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African Archaeological Review

, Volume 32, Issue 2, pp 233–248 | Cite as

A History of Human Impact on Moroccan Mountain Landscapes

  • Rachid Cheddadi
  • Majda Nourelbait
  • Ouafaa Bouaissa
  • Jalal Tabel
  • Ali Rhoujjati
  • José Antonio López-Sáez
  • Francisca Alba-Sánchez
  • Carla Khater
  • Aziz Ballouche
  • Laurent Dezileau
  • Henry Lamb
Original Article

Abstract

The present study aims to review palaeoecological evidence for environmental changes induced by human activities over the last few millennia in the montane landscapes of Morocco. The study is based on well-dated pollen and geochemical records from the Rif and the Middle Atlas mountains, to show spatial and temporal variation in the onset and intensity of exploitation of forest, soil and mineral resources. Before ca. 2000 BP, anthropogenic impact was minimal. At about that time, abrupt changes of the arboreal pollen proportions, with a decline in all tree taxa, indicate a reduction of the forest cover interpreted as being anthropogenic. In the Rif Mountains, increased influx of carbonates (Ca) in the sedimentary records indicates enhanced soil erosion coincident with the reduction in tree cover. In the Middle Atlas, reduced forest cover is linked to geochemical evidence for mining and metallurgy of lead (Pb), copper (Cu) and zinc (Zn). These industrial activities correspond to the expansion of the Roman Empire into Morocco at around AD 40 and show a decline when the Romans were displaced by the Vandals about five centuries later.

Keywords

Morocco Roman Empire Middle Atlas Rif Human activities Cedar forests 

Résumé

Cette étude a pour but d'analyser et de résumer les évidences paléoécologiques des changements environnementaux induits par les activités humaines au cours des derniers millénaires dans les zones montagneuses du Maroc. L'approche est basée sur des enregistrements palynologiques et géochimiques biendatés prélevés dans les montagnes du Rif et du Moyen Atlas. Le but est d'identifier demanière spatialisée les changements qui ont affecté initialement les forêts ainsi que l'intensité de leur exploitation, l'impact sur les sols et les ressources minérales. Avant ca 2000 ans BP, l'impact anthropique était relativement faible. A cette époque, des changements brusques dans la représentation des taxons arborés ainsi qu'une tendance décroissante de leur pourcentage traduisent une réduction de la couverture forestière interprétée comme étant d'origine anthropique. Dans les montagnes du Rif, l'augmentation des flux de carbonates (Ca) dans les enregistrements sédimentairesindique une augmentation de l'érosion des sols qui coïncide avec une réduction ducouvert forestier. Dans le Moyen Atlas, la réduction du couvert forestier est lié à uneévidence géochimique traduisant une exploitation minière et une industrie métallurgique du plomb (Pb), du cuivre (Cu) et du zinc (Zn). Ces activités industrielles sont enregistrées au moment de l'expansion de l'Empire romain au Maroc autour de 40AD, et elles diminuent quand les Romains ont été remplacés par les Vandales environ cinq siècles plus tard.’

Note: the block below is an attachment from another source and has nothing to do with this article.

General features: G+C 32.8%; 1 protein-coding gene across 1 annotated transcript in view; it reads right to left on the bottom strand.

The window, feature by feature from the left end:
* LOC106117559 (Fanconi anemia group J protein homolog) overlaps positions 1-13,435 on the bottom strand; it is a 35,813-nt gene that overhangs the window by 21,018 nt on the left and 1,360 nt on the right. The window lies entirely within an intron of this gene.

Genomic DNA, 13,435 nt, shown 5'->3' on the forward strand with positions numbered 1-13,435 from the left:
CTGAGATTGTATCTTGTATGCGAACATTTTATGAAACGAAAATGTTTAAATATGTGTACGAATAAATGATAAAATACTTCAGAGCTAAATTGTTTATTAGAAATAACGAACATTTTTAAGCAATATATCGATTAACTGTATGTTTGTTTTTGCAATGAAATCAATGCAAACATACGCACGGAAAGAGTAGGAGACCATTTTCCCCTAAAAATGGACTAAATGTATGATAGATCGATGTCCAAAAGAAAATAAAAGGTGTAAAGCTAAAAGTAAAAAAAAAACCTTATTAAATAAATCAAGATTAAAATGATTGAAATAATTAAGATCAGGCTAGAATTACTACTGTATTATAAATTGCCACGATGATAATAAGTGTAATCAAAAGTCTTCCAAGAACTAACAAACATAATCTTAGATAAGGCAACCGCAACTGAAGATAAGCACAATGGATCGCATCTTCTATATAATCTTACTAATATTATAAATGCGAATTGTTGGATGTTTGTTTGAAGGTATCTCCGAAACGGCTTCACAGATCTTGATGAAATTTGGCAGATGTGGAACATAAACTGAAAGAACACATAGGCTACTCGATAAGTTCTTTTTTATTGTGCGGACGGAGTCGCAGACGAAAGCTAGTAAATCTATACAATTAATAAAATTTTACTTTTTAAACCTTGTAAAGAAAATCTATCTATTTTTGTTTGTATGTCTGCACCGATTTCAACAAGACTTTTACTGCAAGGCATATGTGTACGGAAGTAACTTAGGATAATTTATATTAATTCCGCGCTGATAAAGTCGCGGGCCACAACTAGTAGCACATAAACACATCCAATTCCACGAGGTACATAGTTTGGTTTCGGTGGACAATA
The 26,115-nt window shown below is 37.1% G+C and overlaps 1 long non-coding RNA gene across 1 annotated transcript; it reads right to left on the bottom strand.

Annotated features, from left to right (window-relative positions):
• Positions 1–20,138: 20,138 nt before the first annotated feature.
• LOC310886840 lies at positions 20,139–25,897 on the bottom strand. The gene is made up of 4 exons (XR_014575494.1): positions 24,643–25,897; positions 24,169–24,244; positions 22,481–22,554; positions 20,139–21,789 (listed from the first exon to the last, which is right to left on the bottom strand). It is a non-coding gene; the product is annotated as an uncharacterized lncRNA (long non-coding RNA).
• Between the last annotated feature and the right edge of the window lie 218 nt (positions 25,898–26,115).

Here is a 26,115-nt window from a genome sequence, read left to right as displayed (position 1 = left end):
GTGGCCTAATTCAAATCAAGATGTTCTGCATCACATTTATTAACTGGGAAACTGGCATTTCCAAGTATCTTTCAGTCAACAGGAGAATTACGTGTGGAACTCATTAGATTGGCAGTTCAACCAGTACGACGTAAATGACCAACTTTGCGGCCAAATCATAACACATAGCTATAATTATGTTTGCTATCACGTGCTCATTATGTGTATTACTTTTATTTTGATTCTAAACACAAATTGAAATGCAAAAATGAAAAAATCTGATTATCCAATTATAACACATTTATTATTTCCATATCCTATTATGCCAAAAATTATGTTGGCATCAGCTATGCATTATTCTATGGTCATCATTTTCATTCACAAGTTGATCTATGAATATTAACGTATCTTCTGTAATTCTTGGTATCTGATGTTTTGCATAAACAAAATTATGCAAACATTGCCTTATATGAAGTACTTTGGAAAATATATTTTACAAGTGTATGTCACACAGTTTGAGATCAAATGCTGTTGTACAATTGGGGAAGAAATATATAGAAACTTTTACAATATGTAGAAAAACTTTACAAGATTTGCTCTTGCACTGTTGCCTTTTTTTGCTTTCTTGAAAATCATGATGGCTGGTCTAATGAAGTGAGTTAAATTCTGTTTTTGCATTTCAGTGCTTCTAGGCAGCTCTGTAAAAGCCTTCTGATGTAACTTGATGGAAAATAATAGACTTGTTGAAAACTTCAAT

Notes

Acknowledgments

RC thanks Jean Maley for the friendly incitement to write the present paper. This work was supported by the French national program EC2CO-Biohefect, “Variabilité paléoclimatique et impact sur les forêts de conifères au Maroc depuis la dernière période glaciaire.” We acknowledge support from the Excellence Research Projects funding programme of the Andalusian government: “Relic-Flora (RNM-7033).” We thank the LMC14 staff (Laboratoire de Mesure du Carbone-14), ARTEMIS national facility, UMS 2572 CNRS-CEA-IRD-IRSN-MCC, for the results obtained with the accelerator mass spectroscopy method.

This is an ISEM contribution no. 2015-097

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Copyright information

© Springer Science+Business Media New York 2015

Authors and Affiliations

  • Rachid Cheddadi
    • 1
  • Majda Nourelbait
    • 2
  • Ouafaa Bouaissa
    • 1
  • Jalal Tabel
    • 1
  • Ali Rhoujjati
    • 3
  • José Antonio López-Sáez
    • 4
  • Francisca Alba-Sánchez
    • 5
  • Carla Khater
    • 6
  • Aziz Ballouche
    • 7
  • Laurent Dezileau
    • 8
  • Henry Lamb
    • 9
  1. 1.Institut des Sciences de l’Évolution, UMR UM2-CNRS-IRD 5554University of Montpellier 2Montpellier Cedex 05France
  2. 2.Laboratoire Géosciences Marines et Sciences des Sols, Unité associée au CNRST (URAC 45), Département de GéologieUniversité Chouaib DoukkaliEl JadidaMorocco
  3. 3.Faculté des Sciences et Techniques, Département de GéologieLabo. Géo-Ressources (URAC 42)GuélizMorocco
  4. 4.G.I. Arqueobiología, Instituto de Historia, CCHSCSICMadridSpain
  5. 5.Departamento de Botánica, Facultad de CienciasUniversidad de GranadaGranadaSpain
  6. 6.Center for Remote SensingNational Council for Scientific ResearchBeirutLebanon
  7. 7.Dépt de Géographie, LETG-Angers LEESA, UMR 6554 CNRSUniversité d’AngersAngersFrance
  8. 8.Geosciences Montpellier, CNRS, UMR 5243Université Montpellier 2Montpellier Cedex 05France
  9. 9.Department of Geography and Earth SciencesAberystwyth UniversityAberystwythUK

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